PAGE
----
Since I love reading I thought I switch things up for today and share a small list of books I enjoyed (and why I enjoyed them).

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Principles by Ray Dalio

I mentioned the book before in one of my emails. Reading this book I had the feeling of finding something that speaks to me, more than once. The situation like there was a light bulb lighting up, because you see connections between things you were blind to, before. I know I’ll re-read that book a few times, because I am certain that there are more lightbulbs hidden in it.

Confident Ruby by Avdi Grimm

I read the book too early in my career. I wasn’t ready for it. I put it down. A few years later somehow I remembered it, perhaps I found the ebook on my computer somewhere. I started reading it again. And I couldn’t put it down. Please let me quote from its website, because I definitely couldn’t put it any better:

Confident Ruby is, first and foremost, a book about joy. It’s about the joy I found when I first discovered how elegantly and succinctly I could state problems in Ruby code. It’s about the joy I gradually lost as the “real world” snuck in and cluttered my code with distracting edge case scenarios, error handling, and checks for nil. And it’s about how I came to recapture that joy, by employing small patterns and stylistic choices to make each method tell a coherent story.

Sapiens by Yuval Noah Harari

I picked this up in a book store on Gatwick airport near London. I was heading home from the Isle of Ruby conference and I felt like I should buy a book. It was marketed as a bestseller on some list. Usually I do not pick up books like that. But something made me take it. Perhaps it was Bill Gate’s quotes on the back?

“I would recommend this book to anyone interested in a fun, engaging look at early human history…you’ll have a hard time putting it down.” (Bill Gates)

I honestly don’t know. But I am glad I picked it. I read most of it laying at the pool on Rhodes island. It’s not heavy literature. But it’s a fun read if you are looking for something during the summer. It does answer several questions I didn’t formulate for myself before. Like, how religion evolved and what came before it. Sure there’s the bible, Qur’an, Torah and other texts but did people believe before that? And how did sapiens spread across the world?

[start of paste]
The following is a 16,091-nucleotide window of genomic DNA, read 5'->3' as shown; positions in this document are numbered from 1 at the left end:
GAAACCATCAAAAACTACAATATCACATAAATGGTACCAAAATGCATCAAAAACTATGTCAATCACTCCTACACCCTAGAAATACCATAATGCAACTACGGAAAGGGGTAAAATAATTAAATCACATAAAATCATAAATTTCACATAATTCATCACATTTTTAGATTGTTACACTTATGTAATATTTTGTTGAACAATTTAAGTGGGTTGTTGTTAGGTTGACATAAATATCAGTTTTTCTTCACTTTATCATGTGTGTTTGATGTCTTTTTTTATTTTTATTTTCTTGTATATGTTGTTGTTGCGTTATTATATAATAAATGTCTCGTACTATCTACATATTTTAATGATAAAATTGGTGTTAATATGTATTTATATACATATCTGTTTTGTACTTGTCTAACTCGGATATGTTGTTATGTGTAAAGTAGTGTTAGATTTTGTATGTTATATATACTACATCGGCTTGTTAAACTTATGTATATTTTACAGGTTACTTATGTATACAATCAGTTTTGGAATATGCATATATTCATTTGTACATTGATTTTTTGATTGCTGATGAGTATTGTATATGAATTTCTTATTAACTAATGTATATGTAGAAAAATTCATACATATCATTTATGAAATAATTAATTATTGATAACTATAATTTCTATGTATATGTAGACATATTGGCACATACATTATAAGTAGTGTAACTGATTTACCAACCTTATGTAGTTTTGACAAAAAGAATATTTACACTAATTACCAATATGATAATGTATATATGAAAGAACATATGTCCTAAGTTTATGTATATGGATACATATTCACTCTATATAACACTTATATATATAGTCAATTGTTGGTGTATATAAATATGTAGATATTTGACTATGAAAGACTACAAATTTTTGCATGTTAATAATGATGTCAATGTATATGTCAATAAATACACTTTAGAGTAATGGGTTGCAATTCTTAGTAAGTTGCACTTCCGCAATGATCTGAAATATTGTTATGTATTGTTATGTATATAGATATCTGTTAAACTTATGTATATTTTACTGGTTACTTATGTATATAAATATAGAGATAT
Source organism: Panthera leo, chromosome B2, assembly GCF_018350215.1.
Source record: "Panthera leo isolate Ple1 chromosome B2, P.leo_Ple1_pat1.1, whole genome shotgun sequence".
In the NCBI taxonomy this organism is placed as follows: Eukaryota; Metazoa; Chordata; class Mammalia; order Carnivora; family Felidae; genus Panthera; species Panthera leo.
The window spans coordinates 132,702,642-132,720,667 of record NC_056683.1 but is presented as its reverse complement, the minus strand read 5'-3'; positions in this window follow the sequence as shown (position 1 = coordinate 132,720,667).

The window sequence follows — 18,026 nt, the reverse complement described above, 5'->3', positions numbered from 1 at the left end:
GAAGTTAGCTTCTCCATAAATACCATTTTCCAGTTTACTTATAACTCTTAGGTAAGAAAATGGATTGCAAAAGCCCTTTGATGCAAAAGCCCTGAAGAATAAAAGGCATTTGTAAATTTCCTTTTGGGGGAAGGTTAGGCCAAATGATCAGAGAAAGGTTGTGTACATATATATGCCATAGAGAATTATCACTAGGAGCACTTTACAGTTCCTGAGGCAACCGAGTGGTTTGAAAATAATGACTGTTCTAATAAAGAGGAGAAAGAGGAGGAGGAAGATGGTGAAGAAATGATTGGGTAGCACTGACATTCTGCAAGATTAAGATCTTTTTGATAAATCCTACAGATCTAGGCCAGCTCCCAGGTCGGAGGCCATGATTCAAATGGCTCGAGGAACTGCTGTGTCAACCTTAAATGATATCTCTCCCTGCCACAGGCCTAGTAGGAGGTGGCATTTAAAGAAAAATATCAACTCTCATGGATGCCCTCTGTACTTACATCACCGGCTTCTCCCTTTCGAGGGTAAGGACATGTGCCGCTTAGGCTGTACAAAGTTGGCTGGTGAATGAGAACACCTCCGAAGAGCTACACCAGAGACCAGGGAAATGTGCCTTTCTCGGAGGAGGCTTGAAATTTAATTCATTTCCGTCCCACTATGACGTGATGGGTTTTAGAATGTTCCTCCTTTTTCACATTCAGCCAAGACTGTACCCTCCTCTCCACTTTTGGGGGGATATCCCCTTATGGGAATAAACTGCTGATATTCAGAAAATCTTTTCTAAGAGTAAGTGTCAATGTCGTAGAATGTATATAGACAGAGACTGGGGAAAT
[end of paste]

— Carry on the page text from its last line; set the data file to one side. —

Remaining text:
Deep Work by Cal Newport

I read that over a year ago. Open office floor plans and their negative impact are discussed a lot these days. An important part of the discussion is people’s inability to concentrate on their work in an open office with many co-workers. This books doesn’t really talk about that. It talks about the opposite of that. It shows you how establishing a deep work ethic helps you produce better results and do more intense work—during your working hours. The author shows you 4 rules you could/should follow to reach a new height of productivity and just work better. While it’s sometimes a bit too much and he takes things a bit too seriously, I honestly applaud the idea behind it. Finding the focus to work better and more concentrated does help me and perhaps that’s something for you as well.

Alright. Are you disappointed because you expected more programming or software development focused books? Ok, then I’ll give you two more of those: Anything by Sandi Metz Both books are great and applicable even if you don’t work with Ruby. They just use Ruby as a simple, accessible example language. But in their essence they teach you the most important aspects of object-oriented software development.

In case you do like one of these books or especially if you completely disagree with me on something, please tell me by responding to this email. And if you have any book recommendations you’d like to share, please also tell me.

Yours, Holger